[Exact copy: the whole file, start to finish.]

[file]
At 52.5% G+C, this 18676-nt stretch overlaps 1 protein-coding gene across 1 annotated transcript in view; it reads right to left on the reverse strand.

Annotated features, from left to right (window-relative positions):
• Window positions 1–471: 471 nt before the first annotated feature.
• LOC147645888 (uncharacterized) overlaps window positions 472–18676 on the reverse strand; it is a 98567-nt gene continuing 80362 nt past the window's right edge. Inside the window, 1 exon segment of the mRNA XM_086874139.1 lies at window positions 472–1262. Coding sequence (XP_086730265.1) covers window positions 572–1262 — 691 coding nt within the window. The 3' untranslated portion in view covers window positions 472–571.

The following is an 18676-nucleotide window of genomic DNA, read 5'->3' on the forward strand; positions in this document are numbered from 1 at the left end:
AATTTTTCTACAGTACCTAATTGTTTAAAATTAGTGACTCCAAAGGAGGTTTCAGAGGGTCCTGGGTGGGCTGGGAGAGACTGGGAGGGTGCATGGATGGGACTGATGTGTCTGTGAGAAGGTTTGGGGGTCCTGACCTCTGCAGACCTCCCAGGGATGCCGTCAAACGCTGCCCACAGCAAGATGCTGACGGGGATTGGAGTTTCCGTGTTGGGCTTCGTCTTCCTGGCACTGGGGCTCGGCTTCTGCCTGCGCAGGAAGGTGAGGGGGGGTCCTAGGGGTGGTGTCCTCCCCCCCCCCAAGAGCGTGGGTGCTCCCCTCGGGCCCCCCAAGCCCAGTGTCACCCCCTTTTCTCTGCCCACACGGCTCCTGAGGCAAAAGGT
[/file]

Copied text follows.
At 52.5% G+C, this 18676-nt stretch overlaps 1 protein-coding gene across 1 annotated transcript in view; it reads right to left on the reverse strand.

Annotated features, from left to right (window-relative positions):
• Window positions 1–471: 471 nt before the first annotated feature.
• LOC147645888 (uncharacterized) overlaps window positions 472–18676 on the reverse strand; it is a 98567-nt gene continuing 80362 nt past the window's right edge. Inside the window, 1 exon segment of the mRNA XM_086874139.1 lies at window positions 472–1262. Coding sequence (XP_086730265.1) covers window positions 572–1262 — 691 coding nt within the window. The 3' untranslated portion in view covers window positions 472–571.

The following is an 18676-nucleotide window of genomic DNA, read 5'->3' on the forward strand; positions in this document are numbered from 1 at the left end:
AATTTTTCTACAGTACCTAATTGTTTAAAATTAGTGACTCCAAAGGAGGTTTCAGAGGGTCCTGGGTGGGCTGGGAGAGACTGGGAGGGTGCATGGATGGGACTGATGTGTCTGTGAGAAGGTTTGGGGGTCCTGACCTCTGCAGACCTCCCAGGGATGCCGTCAAACGCTGCCCACAGCAAGATGCTGACGGGGATTGGAGTTTCCGTGTTGGGCTTCGTCTTCCTGGCACTGGGGCTCGGCTTCTGCCTGCGCAGGAAGGTGAGGGGGGGTCCTAGGGGTGGTGTCCTCCCCCCCCCCAAGAGCGTGGGTGCTCCCCTCGGGCCCCCCAAGCCCAGTGTCACCCCCTTTTCTCTGCCCACACGGCTCCTGAGGCAAAAGGT